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Research Highlights

Changes in a small area in the brainstem could help detect Alzheimer’s disease earlier

An area of the brain called the locus coeruleus, sometimes called “the blue spot,” might show signs of Alzheimer’s disease before any other brain area does, according to a recent NIA-supported study. Published in Science Translational Medicine, the findings suggest a potentially promising new early indicator for Alzheimer’s disease.Computer graphic of magnified tau protein, shaded in pink and orange, inside a neuron.

In Alzheimer’s disease, tau protein accumulates in cells throughout the brain and forms tangles. Tau tangles, along with the accumulation of amyloid, another type of protein that forms plaques, are two hallmarks of Alzheimer’s disease. Treating Alzheimer’s disease is a challenge, in part because it is usually diagnosed after the onset of symptoms when significant damage in the brain has already occurred. However, by using new advancements in brain imaging, scientists from Massachusetts General Hospital may be one step closer to diagnosing Alzheimer’s, even before cognitive deficits emerge.

The locus coeruleus is a small area of the brain located in the brainstem. It gets its nickname “the blue spot” because the cells in the area produce a blue pigment that makes the whole region appear blue. Many researchers who study Alzheimer’s are interested in the locus coeruleus because it seems to accumulate tau long before any noticeable clinical signs of the disease arise. However, the size of the area, and the type of brain cells within it, make the locus coeruleus difficult to image with normal magnetic resonance imaging (MRI) and positron emission tomography (PET) scans.

In this study, the team of scientists used a new technique to look at the signal intensity of the locus coeruleus. This signal intensity gives information about the number and health of cells in the region. A lower signal indicates that neurons may be damaged, which can be a sign of tau accumulation.

To conduct the study, scientists utilized data from 174 participants from the Harvard Aging Brain Study, some of whom had cognitive impairment, while others had normal brain function. All participants underwent MRI and PET brain imaging and most received repeated long-term assessments to measure brain functions, such as memory and attention, as part of the larger aging brain study.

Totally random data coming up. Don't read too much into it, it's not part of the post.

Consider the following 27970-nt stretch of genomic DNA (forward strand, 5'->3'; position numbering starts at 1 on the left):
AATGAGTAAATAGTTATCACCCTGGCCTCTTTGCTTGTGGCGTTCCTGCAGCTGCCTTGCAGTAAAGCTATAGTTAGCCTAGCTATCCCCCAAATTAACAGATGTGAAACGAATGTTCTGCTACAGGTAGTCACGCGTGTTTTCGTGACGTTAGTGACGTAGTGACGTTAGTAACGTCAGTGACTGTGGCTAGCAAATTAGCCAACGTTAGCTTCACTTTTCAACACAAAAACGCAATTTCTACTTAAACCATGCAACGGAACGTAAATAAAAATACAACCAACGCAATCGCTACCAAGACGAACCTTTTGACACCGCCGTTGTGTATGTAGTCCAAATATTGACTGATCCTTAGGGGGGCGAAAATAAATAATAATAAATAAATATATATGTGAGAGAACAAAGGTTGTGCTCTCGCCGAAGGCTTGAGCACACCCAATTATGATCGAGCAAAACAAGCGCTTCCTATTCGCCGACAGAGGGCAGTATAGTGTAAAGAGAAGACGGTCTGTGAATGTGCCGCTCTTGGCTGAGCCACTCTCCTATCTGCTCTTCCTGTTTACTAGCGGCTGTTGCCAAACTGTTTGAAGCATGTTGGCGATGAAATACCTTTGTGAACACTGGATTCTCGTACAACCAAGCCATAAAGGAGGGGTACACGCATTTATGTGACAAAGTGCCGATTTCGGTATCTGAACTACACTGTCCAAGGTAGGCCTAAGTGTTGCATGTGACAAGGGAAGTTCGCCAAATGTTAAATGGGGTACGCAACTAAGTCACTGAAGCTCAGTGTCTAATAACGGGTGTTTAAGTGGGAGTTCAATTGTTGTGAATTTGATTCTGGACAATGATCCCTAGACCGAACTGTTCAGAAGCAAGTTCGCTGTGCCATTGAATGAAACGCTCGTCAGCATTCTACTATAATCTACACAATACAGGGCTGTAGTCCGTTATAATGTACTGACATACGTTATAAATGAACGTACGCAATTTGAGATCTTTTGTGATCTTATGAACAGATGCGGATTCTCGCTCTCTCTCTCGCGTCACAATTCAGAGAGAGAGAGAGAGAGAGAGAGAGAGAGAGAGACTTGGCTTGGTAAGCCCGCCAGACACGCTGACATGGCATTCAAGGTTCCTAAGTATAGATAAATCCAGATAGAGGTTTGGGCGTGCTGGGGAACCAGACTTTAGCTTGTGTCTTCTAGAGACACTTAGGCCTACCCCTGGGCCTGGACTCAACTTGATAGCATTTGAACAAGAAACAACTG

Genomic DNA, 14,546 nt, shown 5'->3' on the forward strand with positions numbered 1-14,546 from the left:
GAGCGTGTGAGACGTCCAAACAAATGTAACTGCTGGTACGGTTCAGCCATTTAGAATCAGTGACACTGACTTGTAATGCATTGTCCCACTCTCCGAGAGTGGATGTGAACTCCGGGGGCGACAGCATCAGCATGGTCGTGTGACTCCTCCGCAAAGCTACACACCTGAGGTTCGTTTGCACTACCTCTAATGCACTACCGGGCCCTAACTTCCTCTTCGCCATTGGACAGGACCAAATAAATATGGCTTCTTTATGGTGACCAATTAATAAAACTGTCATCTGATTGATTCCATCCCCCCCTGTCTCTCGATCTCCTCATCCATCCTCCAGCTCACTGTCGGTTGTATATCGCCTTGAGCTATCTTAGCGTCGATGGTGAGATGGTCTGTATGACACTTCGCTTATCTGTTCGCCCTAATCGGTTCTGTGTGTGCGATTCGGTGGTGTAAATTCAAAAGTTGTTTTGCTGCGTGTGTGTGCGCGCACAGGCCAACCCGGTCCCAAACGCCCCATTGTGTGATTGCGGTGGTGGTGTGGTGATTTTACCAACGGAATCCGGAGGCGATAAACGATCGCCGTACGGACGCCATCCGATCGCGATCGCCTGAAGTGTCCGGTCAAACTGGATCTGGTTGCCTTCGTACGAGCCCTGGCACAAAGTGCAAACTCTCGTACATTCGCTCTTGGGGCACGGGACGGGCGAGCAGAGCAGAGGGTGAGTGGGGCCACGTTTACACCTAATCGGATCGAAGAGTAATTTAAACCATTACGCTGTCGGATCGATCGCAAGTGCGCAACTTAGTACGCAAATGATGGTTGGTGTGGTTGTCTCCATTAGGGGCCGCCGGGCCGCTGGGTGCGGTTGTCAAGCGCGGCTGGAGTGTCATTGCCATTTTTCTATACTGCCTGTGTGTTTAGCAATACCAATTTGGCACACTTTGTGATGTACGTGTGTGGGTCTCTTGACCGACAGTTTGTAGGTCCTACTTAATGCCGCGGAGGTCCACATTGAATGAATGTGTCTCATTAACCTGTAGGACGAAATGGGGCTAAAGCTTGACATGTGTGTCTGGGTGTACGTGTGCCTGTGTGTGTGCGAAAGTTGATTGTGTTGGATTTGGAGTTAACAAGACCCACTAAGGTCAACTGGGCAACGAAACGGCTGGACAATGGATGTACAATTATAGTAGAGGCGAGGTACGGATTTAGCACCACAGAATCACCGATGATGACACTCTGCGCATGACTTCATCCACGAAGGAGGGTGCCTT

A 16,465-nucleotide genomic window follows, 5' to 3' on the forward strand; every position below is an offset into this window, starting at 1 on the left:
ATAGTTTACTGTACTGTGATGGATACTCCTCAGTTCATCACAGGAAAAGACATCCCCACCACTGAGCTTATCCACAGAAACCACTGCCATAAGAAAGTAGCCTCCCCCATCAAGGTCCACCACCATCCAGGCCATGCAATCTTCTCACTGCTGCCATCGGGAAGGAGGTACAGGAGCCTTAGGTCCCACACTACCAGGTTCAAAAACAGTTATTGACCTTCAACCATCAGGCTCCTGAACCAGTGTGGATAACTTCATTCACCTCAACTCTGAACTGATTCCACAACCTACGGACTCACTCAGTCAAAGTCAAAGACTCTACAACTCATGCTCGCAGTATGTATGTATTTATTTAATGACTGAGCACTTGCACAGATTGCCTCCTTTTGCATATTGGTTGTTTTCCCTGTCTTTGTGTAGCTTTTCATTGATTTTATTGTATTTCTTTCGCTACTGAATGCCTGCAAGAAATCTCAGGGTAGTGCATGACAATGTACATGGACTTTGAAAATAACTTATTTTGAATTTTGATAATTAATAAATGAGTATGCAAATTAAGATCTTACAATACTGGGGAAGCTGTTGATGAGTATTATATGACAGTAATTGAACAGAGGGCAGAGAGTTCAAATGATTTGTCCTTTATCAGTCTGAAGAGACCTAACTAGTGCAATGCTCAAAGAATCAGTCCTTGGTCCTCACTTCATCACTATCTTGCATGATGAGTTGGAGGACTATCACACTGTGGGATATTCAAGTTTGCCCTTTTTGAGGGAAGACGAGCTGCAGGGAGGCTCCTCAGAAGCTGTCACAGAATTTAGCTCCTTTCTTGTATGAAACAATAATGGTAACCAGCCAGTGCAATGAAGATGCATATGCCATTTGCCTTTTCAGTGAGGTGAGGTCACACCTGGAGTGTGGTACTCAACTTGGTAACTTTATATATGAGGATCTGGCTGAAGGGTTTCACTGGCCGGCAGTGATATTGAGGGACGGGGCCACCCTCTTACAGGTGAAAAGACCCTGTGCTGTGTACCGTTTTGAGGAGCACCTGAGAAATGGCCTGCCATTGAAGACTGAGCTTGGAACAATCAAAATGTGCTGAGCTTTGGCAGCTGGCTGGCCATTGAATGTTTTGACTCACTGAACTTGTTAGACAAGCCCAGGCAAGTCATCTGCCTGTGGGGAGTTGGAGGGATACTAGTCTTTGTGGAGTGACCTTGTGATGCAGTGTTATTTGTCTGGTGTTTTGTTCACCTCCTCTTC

Using the high-resolution MRI together with PET scans that identify tau tangles and plaques in other brain areas, the scientists made an important connection. They found that a low-intensity signal from the locus coeruleus was associated with an increased presence of tau tangles and amyloid plaques in an area of the brain called the entorhinal cortex, which is involved in memory function. The scientists also found that a weaker signal from the locus coeruleus was associated with a loss of memory and a decline of other brain functions.

To confirm their results, the scientists compared the imaging findings against autopsy data from two established datasets, the Religious Orders Study and Rush Memory and Aging Project (ROSMAP) and the National Alzheimer’s Coordinating Center (NACC). These datasets contain postmortem assessments of locus coeruleus damage, brain function, and Alzheimer’s-induced cellular damage in numerous other areas. Similar to the results from the high-resolution MRI, the researchers found that participants whose autopsy results showed tau tangles in the locus coeruleus also showed Alzheimer's-related brain damage and a decline in brain function.

Scientists do not know how, or if, tau moves from the locus coeruleus to other brain areas. However, findings from this study show that changes in the locus coeruleus could be a promising marker to indicate the brain’s tau tangle and amyloid plaque burden and have the potential to help providers evaluate an individual’s risk for cognitive decline. This research paves the way for advances in the early detection of Alzheimer’s, which may increase the chances of successful treatment.

This research was funded in part by NIA grants P01AG036694, R01AG046396, R01AG062559, 30AG10161, R01AG1581, R01AG17917, R01AG050436, R01AG052414, U01AG016976, U01AG032984, P30AG019610, P30AG013846, P30AG062428-01, P50AG008702, P50AG025688, P50AG047266, P30AG010133, P50AG005146, P30AG062421-01, P30AG062422-01, P50AG005138, P30AG008051, P30AG013854, P30AG008017, P30AG010161, P50AG047366, P30AG010129, P50AG016573, P30AG062429-01, P50AG023501, P30AG035982, P30AG028383, P30AG053760, P30AG010124, P50AG005133, P50AG005142, P30AG012300, P30AG049638, P50AG005136, P30AG062715-01, P50AG005681, and P50AG047270.

These activities relate to NIH’s AD+ADRD Research Implementation Milestone 9.A, “Develop and validate translatable biomarkers for their use in preclinical and clinical drug development. These efforts should include the development of pharmacodynamic biomarkers of target engagement, biomarkers of incipient disease (ocular, olfactory) and biomarkers for detection and tracking of synaptic dysfunction.”

Reference: Jacobs HIL, et al. In vivo and neuropathology data support locus coeruleus integrity as indicator of Alzheimer’s disease pathology and cognitive decline. Science Translational Medicine. 2021;13(612):eabj2511. doi: 10.1126/scitranslmed.abj2511

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